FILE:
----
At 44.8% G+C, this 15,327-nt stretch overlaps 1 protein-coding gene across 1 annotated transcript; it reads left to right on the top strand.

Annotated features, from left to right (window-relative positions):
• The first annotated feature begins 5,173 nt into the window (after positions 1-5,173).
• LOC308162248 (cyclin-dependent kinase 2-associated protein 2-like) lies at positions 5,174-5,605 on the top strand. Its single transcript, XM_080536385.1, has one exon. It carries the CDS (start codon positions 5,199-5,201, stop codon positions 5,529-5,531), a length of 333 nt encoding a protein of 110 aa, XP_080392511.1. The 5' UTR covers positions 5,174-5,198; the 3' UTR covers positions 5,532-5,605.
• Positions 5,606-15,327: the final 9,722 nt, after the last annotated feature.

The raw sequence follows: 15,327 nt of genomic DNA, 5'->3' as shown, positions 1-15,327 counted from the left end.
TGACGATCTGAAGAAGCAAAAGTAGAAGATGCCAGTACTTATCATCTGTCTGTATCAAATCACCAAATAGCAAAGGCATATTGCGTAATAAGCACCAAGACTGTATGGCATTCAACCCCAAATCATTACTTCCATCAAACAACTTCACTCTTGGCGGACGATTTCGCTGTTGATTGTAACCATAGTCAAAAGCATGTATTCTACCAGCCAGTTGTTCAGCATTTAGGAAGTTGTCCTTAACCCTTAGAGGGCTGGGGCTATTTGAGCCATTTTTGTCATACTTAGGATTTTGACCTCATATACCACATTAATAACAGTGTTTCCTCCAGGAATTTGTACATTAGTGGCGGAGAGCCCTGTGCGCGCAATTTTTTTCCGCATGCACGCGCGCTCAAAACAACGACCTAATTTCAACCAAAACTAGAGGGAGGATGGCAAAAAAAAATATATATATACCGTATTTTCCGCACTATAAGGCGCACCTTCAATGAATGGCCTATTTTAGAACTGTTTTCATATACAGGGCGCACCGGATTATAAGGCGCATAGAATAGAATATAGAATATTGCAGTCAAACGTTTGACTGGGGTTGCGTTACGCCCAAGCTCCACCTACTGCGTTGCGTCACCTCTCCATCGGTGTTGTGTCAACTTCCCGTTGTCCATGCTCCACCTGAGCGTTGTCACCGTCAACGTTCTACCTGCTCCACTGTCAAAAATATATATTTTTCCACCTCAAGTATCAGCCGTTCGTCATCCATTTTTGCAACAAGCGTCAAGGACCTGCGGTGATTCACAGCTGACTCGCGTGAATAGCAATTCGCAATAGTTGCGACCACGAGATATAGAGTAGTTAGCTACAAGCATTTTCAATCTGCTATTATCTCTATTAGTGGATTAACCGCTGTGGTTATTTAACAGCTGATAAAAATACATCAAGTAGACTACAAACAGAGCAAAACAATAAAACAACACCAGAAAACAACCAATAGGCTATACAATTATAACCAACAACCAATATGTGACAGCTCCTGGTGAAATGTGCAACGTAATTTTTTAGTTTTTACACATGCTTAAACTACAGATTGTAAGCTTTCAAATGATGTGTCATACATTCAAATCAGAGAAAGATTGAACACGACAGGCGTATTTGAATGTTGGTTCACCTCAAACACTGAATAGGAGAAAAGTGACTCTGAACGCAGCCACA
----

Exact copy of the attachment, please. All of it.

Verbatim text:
At 44.8% G+C, this 15,327-nt stretch overlaps 1 protein-coding gene across 1 annotated transcript; it reads left to right on the top strand.

Annotated features, from left to right (window-relative positions):
• The first annotated feature begins 5,173 nt into the window (after positions 1-5,173).
• LOC308162248 (cyclin-dependent kinase 2-associated protein 2-like) lies at positions 5,174-5,605 on the top strand. Its single transcript, XM_080536385.1, has one exon. It carries the CDS (start codon positions 5,199-5,201, stop codon positions 5,529-5,531), a length of 333 nt encoding a protein of 110 aa, XP_080392511.1. The 5' UTR covers positions 5,174-5,198; the 3' UTR covers positions 5,532-5,605.
• Positions 5,606-15,327: the final 9,722 nt, after the last annotated feature.

The raw sequence follows: 15,327 nt of genomic DNA, 5'->3' as shown, positions 1-15,327 counted from the left end.
TGACGATCTGAAGAAGCAAAAGTAGAAGATGCCAGTACTTATCATCTGTCTGTATCAAATCACCAAATAGCAAAGGCATATTGCGTAATAAGCACCAAGACTGTATGGCATTCAACCCCAAATCATTACTTCCATCAAACAACTTCACTCTTGGCGGACGATTTCGCTGTTGATTGTAACCATAGTCAAAAGCATGTATTCTACCAGCCAGTTGTTCAGCATTTAGGAAGTTGTCCTTAACCCTTAGAGGGCTGGGGCTATTTGAGCCATTTTTGTCATACTTAGGATTTTGACCTCATATACCACATTAATAACAGTGTTTCCTCCAGGAATTTGTACATTAGTGGCGGAGAGCCCTGTGCGCGCAATTTTTTTCCGCATGCACGCGCGCTCAAAACAACGACCTAATTTCAACCAAAACTAGAGGGAGGATGGCAAAAAAAAATATATATATACCGTATTTTCCGCACTATAAGGCGCACCTTCAATGAATGGCCTATTTTAGAACTGTTTTCATATACAGGGCGCACCGGATTATAAGGCGCATAGAATAGAATATAGAATATTGCAGTCAAACGTTTGACTGGGGTTGCGTTACGCCCAAGCTCCACCTACTGCGTTGCGTCACCTCTCCATCGGTGTTGTGTCAACTTCCCGTTGTCCATGCTCCACCTGAGCGTTGTCACCGTCAACGTTCTACCTGCTCCACTGTCAAAAATATATATTTTTCCACCTCAAGTATCAGCCGTTCGTCATCCATTTTTGCAACAAGCGTCAAGGACCTGCGGTGATTCACAGCTGACTCGCGTGAATAGCAATTCGCAATAGTTGCGACCACGAGATATAGAGTAGTTAGCTACAAGCATTTTCAATCTGCTATTATCTCTATTAGTGGATTAACCGCTGTGGTTATTTAACAGCTGATAAAAATACATCAAGTAGACTACAAACAGAGCAAAACAATAAAACAACACCAGAAAACAACCAATAGGCTATACAATTATAACCAACAACCAATATGTGACAGCTCCTGGTGAAATGTGCAACGTAATTTTTTAGTTTTTACACATGCTTAAACTACAGATTGTAAGCTTTCAAATGATGTGTCATACATTCAAATCAGAGAAAGATTGAACACGACAGGCGTATTTGAATGTTGGTTCACCTCAAACACTGAATAGGAGAAAAGTGACTCTGAACGCAGCCACA